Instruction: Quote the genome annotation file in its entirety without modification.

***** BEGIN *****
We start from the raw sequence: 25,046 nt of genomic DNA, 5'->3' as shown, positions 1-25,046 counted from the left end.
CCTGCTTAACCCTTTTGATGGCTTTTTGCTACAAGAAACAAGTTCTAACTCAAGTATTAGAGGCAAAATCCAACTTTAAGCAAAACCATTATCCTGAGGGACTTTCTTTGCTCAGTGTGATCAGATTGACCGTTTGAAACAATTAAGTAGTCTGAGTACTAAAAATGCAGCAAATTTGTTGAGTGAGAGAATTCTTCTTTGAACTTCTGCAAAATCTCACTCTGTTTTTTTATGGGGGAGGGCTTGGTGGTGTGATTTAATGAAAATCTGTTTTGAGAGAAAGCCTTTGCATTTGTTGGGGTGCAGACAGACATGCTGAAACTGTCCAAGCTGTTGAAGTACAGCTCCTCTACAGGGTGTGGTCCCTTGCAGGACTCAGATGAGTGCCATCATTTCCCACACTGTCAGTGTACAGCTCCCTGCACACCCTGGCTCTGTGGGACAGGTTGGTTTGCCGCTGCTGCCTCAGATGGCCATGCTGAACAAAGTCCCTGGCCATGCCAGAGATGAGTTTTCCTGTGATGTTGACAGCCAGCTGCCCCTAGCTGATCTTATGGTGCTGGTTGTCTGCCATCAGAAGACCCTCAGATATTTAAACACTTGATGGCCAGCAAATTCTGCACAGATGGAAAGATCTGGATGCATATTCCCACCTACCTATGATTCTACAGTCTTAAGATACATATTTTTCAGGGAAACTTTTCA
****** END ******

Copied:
We start from the raw sequence: 25,046 nt of genomic DNA, 5'->3' as shown, positions 1-25,046 counted from the left end.
CCTGCTTAACCCTTTTGATGGCTTTTTGCTACAAGAAACAAGTTCTAACTCAAGTATTAGAGGCAAAATCCAACTTTAAGCAAAACCATTATCCTGAGGGACTTTCTTTGCTCAGTGTGATCAGATTGACCGTTTGAAACAATTAAGTAGTCTGAGTACTAAAAATGCAGCAAATTTGTTGAGTGAGAGAATTCTTCTTTGAACTTCTGCAAAATCTCACTCTGTTTTTTTATGGGGGAGGGCTTGGTGGTGTGATTTAATGAAAATCTGTTTTGAGAGAAAGCCTTTGCATTTGTTGGGGTGCAGACAGACATGCTGAAACTGTCCAAGCTGTTGAAGTACAGCTCCTCTACAGGGTGTGGTCCCTTGCAGGACTCAGATGAGTGCCATCATTTCCCACACTGTCAGTGTACAGCTCCCTGCACACCCTGGCTCTGTGGGACAGGTTGGTTTGCCGCTGCTGCCTCAGATGGCCATGCTGAACAAAGTCCCTGGCCATGCCAGAGATGAGTTTTCCTGTGATGTTGACAGCCAGCTGCCCCTAGCTGATCTTATGGTGCTGGTTGTCTGCCATCAGAAGACCCTCAGATATTTAAACACTTGATGGCCAGCAAATTCTGCACAGATGGAAAGATCTGGATGCATATTCCCACCTACCTATGATTCTACAGTCTTAAGATACATATTTTTCAGGGAAACTTTTCA